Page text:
I am a Senior Lecturer in Science Communication. I teach at foundation, undergraduate and postgraduate levels on topics including digital communication, public speaking, and research methods. I also teach on science in public spaces, including comedy, games and citizen science.
At the level of research, my main interests are the use of methods from cultural evolution to look at how scientific information is transmitted online, in the lab, and in the real world. Current research projects are looking at escape rooms, twitter and science comedy.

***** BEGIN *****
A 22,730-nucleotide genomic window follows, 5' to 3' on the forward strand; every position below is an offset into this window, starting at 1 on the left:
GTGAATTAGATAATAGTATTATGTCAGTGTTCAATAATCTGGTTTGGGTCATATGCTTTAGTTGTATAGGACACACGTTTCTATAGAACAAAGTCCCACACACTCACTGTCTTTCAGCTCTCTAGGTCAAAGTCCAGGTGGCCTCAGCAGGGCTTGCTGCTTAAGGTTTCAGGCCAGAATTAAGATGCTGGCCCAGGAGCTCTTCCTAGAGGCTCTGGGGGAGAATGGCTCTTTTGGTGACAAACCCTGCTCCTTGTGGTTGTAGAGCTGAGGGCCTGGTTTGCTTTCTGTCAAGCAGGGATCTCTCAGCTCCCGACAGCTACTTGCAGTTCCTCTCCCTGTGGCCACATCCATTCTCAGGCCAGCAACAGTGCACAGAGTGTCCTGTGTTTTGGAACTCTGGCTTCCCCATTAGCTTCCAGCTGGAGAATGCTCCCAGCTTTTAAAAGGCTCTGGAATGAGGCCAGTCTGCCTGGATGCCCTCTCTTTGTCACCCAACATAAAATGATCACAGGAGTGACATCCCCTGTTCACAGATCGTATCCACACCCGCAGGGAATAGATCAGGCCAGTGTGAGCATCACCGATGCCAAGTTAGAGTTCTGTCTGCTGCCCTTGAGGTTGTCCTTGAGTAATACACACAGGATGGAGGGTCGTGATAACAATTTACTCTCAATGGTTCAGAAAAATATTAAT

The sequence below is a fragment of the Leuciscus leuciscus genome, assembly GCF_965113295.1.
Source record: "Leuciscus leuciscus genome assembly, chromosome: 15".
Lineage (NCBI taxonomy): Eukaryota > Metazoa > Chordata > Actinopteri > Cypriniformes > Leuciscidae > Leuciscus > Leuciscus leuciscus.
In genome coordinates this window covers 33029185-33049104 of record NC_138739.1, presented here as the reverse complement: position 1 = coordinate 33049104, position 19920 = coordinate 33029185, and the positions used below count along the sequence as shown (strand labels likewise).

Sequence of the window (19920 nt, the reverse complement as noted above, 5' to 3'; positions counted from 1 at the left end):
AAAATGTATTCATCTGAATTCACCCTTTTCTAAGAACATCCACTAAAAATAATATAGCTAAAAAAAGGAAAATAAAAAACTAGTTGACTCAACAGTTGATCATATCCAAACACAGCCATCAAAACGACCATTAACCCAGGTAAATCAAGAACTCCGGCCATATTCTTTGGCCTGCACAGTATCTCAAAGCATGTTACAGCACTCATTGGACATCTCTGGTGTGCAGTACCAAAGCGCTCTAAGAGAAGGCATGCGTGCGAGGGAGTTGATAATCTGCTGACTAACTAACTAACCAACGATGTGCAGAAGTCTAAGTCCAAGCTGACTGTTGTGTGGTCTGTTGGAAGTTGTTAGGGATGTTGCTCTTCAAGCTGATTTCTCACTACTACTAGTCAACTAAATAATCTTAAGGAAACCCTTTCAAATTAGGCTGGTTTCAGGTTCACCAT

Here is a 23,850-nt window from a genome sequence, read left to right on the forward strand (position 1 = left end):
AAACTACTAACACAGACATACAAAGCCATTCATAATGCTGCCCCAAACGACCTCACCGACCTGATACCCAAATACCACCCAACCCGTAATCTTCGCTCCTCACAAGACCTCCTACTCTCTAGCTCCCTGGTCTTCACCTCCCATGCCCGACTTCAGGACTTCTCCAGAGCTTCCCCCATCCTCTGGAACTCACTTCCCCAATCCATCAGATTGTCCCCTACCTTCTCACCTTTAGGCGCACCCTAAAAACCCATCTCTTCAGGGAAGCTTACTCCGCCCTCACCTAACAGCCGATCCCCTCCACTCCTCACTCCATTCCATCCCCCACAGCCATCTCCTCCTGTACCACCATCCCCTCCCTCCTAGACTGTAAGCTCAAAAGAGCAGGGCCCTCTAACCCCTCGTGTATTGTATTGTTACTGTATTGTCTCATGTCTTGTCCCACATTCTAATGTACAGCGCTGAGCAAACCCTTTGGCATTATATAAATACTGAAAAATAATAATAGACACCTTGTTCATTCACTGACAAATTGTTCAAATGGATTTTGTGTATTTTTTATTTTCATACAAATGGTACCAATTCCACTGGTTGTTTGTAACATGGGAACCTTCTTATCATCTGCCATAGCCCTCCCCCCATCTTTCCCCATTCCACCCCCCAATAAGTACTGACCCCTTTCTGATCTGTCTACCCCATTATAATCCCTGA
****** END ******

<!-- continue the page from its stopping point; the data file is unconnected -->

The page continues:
My PhD and some current work is on cognitive science and language evolution. How did human language get to be how it is? I am particularly interested in the emergence of linguistic structure (phonology, morphology and syntax) in both humans and non-human animals, and how modality (speech or sign), iconicity and social factors influence linguistic structure.
I am currently researching public perceptions of digital data collection in relation to robotics and smart cities as part of the EU Horizon 2020 project, SciRoc. I am also interested in investigating the effectiveness of grassroots campaigning on the internet, and how this can be utilised to engage the public in complex policy issues, especially around digital rights.
Left is an illustration by me of a silverback gorilla with the laryngeal air sacs superimposed in white from Perlman and Salmi (2017) (doi: 10.1093/jole/lzx012)